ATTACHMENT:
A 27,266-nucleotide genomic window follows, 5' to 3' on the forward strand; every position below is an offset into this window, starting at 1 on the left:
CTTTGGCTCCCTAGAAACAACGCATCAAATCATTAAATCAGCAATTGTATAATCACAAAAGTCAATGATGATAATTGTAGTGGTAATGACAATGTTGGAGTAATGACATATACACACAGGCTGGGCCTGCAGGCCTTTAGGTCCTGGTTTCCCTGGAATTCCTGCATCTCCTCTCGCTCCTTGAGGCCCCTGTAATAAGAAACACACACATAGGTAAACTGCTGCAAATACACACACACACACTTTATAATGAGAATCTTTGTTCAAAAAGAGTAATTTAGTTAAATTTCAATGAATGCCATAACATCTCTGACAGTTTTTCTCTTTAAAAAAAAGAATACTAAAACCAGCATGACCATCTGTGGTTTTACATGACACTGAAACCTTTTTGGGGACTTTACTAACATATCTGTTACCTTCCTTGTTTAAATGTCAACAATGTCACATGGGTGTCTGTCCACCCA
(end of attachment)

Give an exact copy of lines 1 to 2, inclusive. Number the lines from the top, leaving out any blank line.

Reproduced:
A 27,266-nucleotide genomic window follows, 5' to 3' on the forward strand; every position below is an offset into this window, starting at 1 on the left:
CTTTGGCTCCCTAGAAACAACGCATCAAATCATTAAATCAGCAATTGTATAATCACAAAAGTCAATGATGATAATTGTAGTGGTAATGACAATGTTGGAGTAATGACATATACACACAGGCTGGGCCTGCAGGCCTTTAGGTCCTGGTTTCCCTGGAATTCCTGCATCTCCTCTCGCTCCTTGAGGCCCCTGTAATAAGAAACACACACATAGGTAAACTGCTGCAAATACACACACACACACTTTATAATGAGAATCTTTGTTCAAAAAGAGTAATTTAGTTAAATTTCAATGAATGCCATAACATCTCTGACAGTTTTTCTCTTTAAAAAAAAGAATACTAAAACCAGCATGACCATCTGTGGTTTTACATGACACTGAAACCTTTTTGGGGACTTTACTAACATATCTGTTACCTTCCTTGTTTAAATGTCAACAATGTCACATGGGTGTCTGTCCACCCA